iv

Milstein Adelman, LLP

12 13 14 15 16 17 18 19 20 21 22 23 24 25 26 27 28

Case 5:12-cv-00085-MWF-OP Document 35 Filed 07/17/12 Page 8 of 34 Page ID #:916

1 2 3 4 5 6 7 8 9 10 11
2800 Donald Douglas Loop North Santa Monica, California 90405

Stearns v. Ticketmaster Corp. (9th Cir. 2011) 655 F.3d 1013 .......................................................................................... 22, 23 Wal-Mart Stores, Inc. v. Dukes (2011) 131 S.Ct. 2451 ......................................................................................... 15, 16 Weiner v. Dannon Co., Inc. (C.D. Cal. 2009) 255 F.R.D. 658 ........................................................................... 19, 21, 22, 23 Zinser v. Accufix Research Inst., Inc. (9th Cir. 2001) 253 F.3d 1180 ................................................................................... 15, 24, 25 STATE CASES In re Steroid Hormone Product Cases (2010) 181 Cal.App.4th 145...................................................................................... 23 In re Tobacco II (2009) 46 Cal.4th 298................................................................................................ 21 Lavie v. Procter & Gamble Co. (2003) 105 Cal.App.4th 496...................................................................................... 21 STATE STATUTES Cal. Civ. Code 1780(b)(1) .......................................................................... 24 Cal. Civ. Code 1780(b)(1)(B) .................................................................. 24 Cal. Civ. Code 3345(b)(1) ....................................................................... 24 FEDERAL STATUTES Federal Rules of Civil Procedure 23(a) ............................................................................................................... 15 23(a)(3) .......................................................................................................... 17 23(a)(4) .......................................................................................................... 18 23(b)(3) .................................................................................................... 19, 23 23(b)(3)(C)..................................................................................................... 25 23(b)(3)(D) .................................................................................................... 25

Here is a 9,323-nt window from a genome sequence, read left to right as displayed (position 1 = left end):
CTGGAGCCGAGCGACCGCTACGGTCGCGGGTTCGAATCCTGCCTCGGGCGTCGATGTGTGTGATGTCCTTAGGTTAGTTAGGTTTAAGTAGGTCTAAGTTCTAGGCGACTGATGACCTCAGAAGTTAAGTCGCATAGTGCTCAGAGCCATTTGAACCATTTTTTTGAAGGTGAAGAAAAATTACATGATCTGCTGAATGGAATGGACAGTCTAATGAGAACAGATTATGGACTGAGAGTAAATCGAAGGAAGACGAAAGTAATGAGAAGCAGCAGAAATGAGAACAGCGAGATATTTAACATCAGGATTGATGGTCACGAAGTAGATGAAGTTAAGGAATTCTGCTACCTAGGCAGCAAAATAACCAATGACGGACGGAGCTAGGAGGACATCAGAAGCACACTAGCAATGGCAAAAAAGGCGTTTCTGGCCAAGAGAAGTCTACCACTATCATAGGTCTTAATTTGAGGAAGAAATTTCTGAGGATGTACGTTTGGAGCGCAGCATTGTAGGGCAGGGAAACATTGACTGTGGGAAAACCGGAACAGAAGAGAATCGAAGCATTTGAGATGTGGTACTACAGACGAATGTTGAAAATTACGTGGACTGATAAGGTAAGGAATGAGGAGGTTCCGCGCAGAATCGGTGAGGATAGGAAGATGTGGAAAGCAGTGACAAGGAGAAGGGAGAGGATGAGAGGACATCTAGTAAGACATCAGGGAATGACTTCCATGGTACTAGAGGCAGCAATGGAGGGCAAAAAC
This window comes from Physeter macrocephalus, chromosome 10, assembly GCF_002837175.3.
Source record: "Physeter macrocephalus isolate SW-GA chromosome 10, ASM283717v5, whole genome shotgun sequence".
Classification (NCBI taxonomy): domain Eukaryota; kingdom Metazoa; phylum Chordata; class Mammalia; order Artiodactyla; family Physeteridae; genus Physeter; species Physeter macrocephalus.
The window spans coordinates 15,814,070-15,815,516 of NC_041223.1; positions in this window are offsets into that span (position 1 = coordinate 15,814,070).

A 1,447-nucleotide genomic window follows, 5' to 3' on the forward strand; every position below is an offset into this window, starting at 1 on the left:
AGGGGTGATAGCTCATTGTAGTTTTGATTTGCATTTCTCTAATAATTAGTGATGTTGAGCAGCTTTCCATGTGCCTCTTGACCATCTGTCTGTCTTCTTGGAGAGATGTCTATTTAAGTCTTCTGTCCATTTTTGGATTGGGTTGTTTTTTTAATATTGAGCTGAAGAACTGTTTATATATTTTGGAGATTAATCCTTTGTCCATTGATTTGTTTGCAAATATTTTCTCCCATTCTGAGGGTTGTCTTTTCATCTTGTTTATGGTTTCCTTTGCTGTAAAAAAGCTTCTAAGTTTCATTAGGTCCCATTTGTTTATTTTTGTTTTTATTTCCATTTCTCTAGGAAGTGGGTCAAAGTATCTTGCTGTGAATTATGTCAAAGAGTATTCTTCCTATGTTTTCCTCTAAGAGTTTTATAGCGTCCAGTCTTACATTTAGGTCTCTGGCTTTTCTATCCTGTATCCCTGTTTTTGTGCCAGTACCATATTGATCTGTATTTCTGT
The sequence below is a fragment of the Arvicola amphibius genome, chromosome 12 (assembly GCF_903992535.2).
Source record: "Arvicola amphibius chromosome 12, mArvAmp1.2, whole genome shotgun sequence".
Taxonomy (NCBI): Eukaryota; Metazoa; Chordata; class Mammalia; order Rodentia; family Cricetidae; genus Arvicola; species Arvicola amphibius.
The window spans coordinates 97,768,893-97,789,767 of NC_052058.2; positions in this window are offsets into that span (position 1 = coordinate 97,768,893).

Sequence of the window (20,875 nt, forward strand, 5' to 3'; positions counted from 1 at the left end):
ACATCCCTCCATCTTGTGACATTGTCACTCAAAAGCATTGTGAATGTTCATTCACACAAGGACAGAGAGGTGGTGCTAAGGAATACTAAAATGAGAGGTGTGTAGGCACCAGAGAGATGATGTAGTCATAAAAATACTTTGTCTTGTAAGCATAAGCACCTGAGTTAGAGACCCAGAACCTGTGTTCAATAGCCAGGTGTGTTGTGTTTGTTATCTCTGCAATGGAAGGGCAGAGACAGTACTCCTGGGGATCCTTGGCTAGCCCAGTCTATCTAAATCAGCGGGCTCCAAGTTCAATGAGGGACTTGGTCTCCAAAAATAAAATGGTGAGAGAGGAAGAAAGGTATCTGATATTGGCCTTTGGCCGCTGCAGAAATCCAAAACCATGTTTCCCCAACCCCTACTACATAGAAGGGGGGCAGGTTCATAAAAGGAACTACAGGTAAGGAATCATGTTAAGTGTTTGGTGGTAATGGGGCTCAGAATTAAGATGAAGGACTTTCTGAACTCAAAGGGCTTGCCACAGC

Milstein Adelman, LLP

12 13 14 15 16 17 18 19 20 21 22 23 24 25 26 27 28

Case 5:12-cv-00085-MWF-OP Document 35 Filed 07/17/12 Page 9 of 34 Page ID #:917

1 2 3 4 5 6 7 8 9 10 11
2800 Donald Douglas Loop North Santa Monica, California 90405

I.

INTRODUCTION EXTENSIVE RESEARCH CONFIRMS ARTHRITIS CAN BE HEALED.

THE ANSWER FOR JOINT PROBLEMS IN A DELICIOUS SUPPLEMENT. JOINT RELIEF IN 7 DAYS. COMFORT, LUBRICATE AND REBUILD YOUR JOINTS. AN EVIDENCE BASED SOLUTION FOR JOINT PROBLEMS. These claims about the Supple Beverage, like all of the claims about the Supple beverage, are lies. Targeting the 50 million arthritis sufferers in the United States, Defendant Supple, LLC (Defendant/Supple) hawks a bogus joint relief drink containing alleged clinically proven ingredients to thousands of disabled California consumers with sensational promises of an alternative, and fast acting, treatment for arthritis. This universally conveyed joint relief messagethe only message of Defendants advertising and the only reason for which the product is marketed and soldis false. In recent years, consumers afflicted with a wide range of arthritic conditions have increasingly turned to glucosamine and chondroitin as an alternative therapy. Although there is an utter lack of sound clinical proof demonstrating the effectiveness of these dietary supplementsand in fact overwhelming and conclusive evidence that these compounds have no effect as a treatment for arthritis (or anything else for that matter)consumers try glucosamine and chondroitin products in hopes of a quick-fix for arthritis pain. Preying on these vulnerable consumers, Defendant markets Supple as the only proven solution for joint pain and suffering that can rebuild joints in a convenient, once-daily beverage. Unfortunately for consumers, the Supple beverage advertising campaign is nothing more than a well-orchestrated scam. The issue presented by this Motion, however, is not whether Supples advertising is in fact true and substantiated, but whether Plaintiff can present her case on a class-wide basis, using common evidence that will illicit common answers. She can. The predominant questions in this case are binary: the advertising is either misleading or not, and Supples joint relief claims are either true or false. These
1
MOTION FOR CLASS CERTIFICATION

Milstein Adelman, LLP

12 13 14 15 16 17 18 19 20 21 22 23 24 25 26 27 28

Case 5:12-cv-00085-MWF-OP Document 35 Filed 07/17/12 Page 10 of 34 Page ID #:918

1 2 3 4 5 6 7 8 9 10 11
2800 Donald Douglas Loop North Santa Monica, California 90405